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October 22, 2008

SIAL: Nordmilch sets out growth strategies

Nordmilch, Germany's largest dairy group, is looking to further expand its ingredients business as one of three core strategies to generate growth at the company.

Nordmilch, Germany’s largest dairy group, is looking to further expand its ingredients business as one of three core strategies to generate growth at the company.

Martin Ehrhardt, the head of Nordmilch’s international division, said the company has set its sights on three areas to drive the business forward – including boosting its supply of dairy ingredients to industrial customers.

“We want to grow using three ‘Is’ – innovation, industry and international,” Ehrhardt told just-food at the SIAL food exhibition in Paris yesterday (21 October).

Ehrhardt pointed to Nordmilch’s investment behind its Milram and Oldenburger brands as evidence of the company’s commitment to innovation. The group, he added, was enjoying growth in key markets outside Germany, including in southern Europe and Russia. International sales now account for over 16% of Nordmilch’s annual turnover of EUR2.3bn (US$2.95bn), he said.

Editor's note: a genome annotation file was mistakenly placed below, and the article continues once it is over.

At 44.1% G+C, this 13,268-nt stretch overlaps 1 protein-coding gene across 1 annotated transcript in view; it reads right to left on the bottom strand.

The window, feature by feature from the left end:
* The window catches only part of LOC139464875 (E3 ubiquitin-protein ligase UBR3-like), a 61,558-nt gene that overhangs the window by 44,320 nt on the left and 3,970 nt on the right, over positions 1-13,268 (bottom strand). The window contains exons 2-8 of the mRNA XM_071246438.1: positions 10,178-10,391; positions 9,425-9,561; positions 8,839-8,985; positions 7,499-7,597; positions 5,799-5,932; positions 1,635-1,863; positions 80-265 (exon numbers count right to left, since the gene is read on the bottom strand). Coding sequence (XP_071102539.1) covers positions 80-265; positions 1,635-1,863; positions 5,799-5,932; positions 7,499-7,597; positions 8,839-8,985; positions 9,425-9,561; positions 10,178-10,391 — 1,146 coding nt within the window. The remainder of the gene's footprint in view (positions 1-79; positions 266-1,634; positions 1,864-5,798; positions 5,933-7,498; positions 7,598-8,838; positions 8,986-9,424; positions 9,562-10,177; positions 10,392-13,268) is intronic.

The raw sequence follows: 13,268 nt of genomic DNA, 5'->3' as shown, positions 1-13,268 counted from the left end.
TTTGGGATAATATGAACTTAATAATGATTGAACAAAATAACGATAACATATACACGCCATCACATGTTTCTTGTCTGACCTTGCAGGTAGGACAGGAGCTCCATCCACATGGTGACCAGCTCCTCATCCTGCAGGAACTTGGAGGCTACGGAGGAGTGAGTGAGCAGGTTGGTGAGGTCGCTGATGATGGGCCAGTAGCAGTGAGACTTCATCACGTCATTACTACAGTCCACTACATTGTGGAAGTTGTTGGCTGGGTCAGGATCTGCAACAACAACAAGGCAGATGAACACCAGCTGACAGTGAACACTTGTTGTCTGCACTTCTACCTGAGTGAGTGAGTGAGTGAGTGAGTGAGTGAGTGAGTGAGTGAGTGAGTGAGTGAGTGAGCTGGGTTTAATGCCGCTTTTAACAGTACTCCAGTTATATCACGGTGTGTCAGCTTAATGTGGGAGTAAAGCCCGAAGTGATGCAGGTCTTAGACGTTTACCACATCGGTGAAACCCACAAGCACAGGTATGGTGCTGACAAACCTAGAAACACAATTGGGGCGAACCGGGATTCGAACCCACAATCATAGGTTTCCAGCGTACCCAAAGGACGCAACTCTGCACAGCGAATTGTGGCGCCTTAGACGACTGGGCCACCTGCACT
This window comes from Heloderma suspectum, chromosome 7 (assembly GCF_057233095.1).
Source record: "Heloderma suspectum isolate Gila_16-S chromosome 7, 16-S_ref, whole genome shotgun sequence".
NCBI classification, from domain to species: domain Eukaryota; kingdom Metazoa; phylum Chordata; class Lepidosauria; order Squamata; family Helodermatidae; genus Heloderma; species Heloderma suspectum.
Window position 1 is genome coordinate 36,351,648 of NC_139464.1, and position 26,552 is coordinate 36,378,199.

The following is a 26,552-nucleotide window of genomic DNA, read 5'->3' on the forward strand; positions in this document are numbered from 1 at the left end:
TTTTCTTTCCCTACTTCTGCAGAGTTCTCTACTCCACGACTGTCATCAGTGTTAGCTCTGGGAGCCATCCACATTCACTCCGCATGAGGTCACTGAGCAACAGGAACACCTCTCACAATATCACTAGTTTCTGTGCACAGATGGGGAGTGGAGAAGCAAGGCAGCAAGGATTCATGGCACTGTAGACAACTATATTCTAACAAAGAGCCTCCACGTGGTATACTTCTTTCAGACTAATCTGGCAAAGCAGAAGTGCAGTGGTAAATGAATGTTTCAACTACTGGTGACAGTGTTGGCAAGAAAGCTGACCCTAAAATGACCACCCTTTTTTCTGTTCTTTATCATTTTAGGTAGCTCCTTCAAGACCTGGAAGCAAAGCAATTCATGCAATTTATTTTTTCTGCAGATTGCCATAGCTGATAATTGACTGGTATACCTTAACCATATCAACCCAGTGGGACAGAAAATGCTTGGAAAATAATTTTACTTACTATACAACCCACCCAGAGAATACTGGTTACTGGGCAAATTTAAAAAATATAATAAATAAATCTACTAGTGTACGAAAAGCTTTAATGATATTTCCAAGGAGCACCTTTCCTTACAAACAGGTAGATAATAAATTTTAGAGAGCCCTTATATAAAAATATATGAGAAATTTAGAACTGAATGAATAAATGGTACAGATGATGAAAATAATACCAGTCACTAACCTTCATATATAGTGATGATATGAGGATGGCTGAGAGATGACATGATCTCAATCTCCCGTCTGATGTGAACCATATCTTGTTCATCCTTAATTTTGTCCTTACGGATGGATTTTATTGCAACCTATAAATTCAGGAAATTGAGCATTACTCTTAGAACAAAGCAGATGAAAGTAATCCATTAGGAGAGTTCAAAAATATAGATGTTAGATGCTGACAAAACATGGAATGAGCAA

However, Ehrhardt insisted that Nordmilch’s business-to-business ingredients division, which focuses on cheese ingredients, was critical to the company, particularly with the price of dairy ingredients remaining historically high.

“Our ingredients business is very important for us,” Ehrhradt said. “We can create specialities for industry and they pay very good prices.”

The rise in the cost of dairy commodities and the growing international nature of the sector has prompted industry watchers to speculate that the business will see further consolidation. The planned merger of Dutch dairy groups Friesland Foods and Campina, which is being studied by the EU, is expected to be just one deal in a wave of consolidation in the dairy industry.

Last year, Nordmilch CEO Josef Schwaiger reportedly said that he expects the company to collaborate more closely with other groups in the dairy sector.

Ehrhardt, however, refused to comment on the prospect of any tie-ups involving Nordmilch and its peers. “We definitely talk to a lot of people – but that’s like you do over the years in international business.”

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